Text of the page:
BOOKS ON ARCHITECTURE
A third version of La perspective (London, 1612) is known of, bearing, at the bottom of the title page, the words "A fancfort (sic) ches la vesve de Hulsius", and of which the "2" of the 1612 date shows signs of having been corrected. This version, printed in London by Richard Field, was part of a limited edition, a part of which was printed in Brussels by Jan Mommaert (Mommart). It differs from the 1611 version printed by Robert Barker, and from the original 1612 version, printed by John Norton in its illustrations. In the plate illustrating the first method "for foreshortening a square plane" ("Pour mettre une superficie plane quarree en racourcissement", ch. 1), for example, there are three significant changes. Firstly, the "poinct de haulteur" and the "poinct d'eslongnement", which respectively indicate the eye's height above its station point on the ground plan and its distance from the painting (situated perpendicularly to the ground plane), are here represented on a human figure carrying a set square and a compass. Secondly, the two views of the square – one frontal ("Ingnografie" [sic]) and the other in profile ("Ortografie") –, presented separately in the 1611 edition, are here combined in a single diagram. This choice breaks with the principle which governs Alberti's "construction légitime", wherein the two views are separated and coordinated as in the method known as "double projection" – a principle subsequently consummated by Piero della Francasca, who considered the frontal view of the side of the painting as a profile view of itself, and then by Gauricus, who used (as Caus does here) a vertical median line of the square as a simulacrum of this profile view. This method is also found in Vignola's work, the reading of which may have inspired Caus' choice to combine the two views. In Caus' case, however, the process is not the starting point for a perspective construction based on a gridded ground plan, but rather a first example of the double projection method, prior to its systematic use. Finally, the word "Senografie", which appears in the original version of this plate, disappears in this third edition, as does the expression "ligne taillée": the line of the floor is marked, as in the 1611 plate, by the two letters L and I. In addition, the chosen point of view point is laterally centred: the eye is situated opposite the median of the square, MN (also marked as GI – in order to preserve unchanged the commentary on the facing page – and absent in the 1611 edition), which serves to determine the outline of the foreshortened image, such that this image takes the form of a isosceles trapezoid, while in the 1611 version, the scalene position of the eye produces an ordinary trapezoid.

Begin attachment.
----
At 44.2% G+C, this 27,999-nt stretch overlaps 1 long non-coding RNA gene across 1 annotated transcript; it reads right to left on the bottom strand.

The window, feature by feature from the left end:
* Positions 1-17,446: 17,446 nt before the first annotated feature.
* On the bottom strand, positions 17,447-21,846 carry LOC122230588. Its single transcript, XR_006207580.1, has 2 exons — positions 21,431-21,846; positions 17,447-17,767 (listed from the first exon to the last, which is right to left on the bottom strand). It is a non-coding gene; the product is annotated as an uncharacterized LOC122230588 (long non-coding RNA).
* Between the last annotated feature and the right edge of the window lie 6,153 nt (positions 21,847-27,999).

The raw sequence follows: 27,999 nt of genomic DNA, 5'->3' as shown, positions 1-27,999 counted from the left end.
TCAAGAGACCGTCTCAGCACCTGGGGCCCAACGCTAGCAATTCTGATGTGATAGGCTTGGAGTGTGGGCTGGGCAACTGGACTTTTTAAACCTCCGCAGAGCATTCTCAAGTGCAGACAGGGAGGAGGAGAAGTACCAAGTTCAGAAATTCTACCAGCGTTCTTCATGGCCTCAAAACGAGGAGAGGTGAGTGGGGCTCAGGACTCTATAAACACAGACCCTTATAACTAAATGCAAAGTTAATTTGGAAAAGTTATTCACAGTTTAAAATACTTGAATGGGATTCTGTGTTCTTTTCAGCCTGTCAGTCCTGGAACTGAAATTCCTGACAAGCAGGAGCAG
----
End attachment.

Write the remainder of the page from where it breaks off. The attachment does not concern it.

Jean-Pierre Le Goff (IREM & RDLI-LASLAR,
A. Marr, "A Duche graver sent for : Cornelis Boel, Salomon de Caus, and the production of La perspective avec la raison des ombres et miroirs", T. Wilks (ed.), Prince Henry Reviv'd : Image and Exemplarity in Early Modern England, London, Paul Holberton Publishing, 2007, pp. 212-238.
A. W. Pollard, G. R. Redgrave, W. A. Alexander, F. S. Ferguson & K. F. Pantzer (ed.), A Short-Title Catalogue of Books Printed in England, Scotland, & Ireland and of English Books Printed Abroad, 1475-1640, London/New York, The Bibliography Society Oxford/Oxford University Press, 1986, 1, n° 4869 (1st ed.: London, 1926).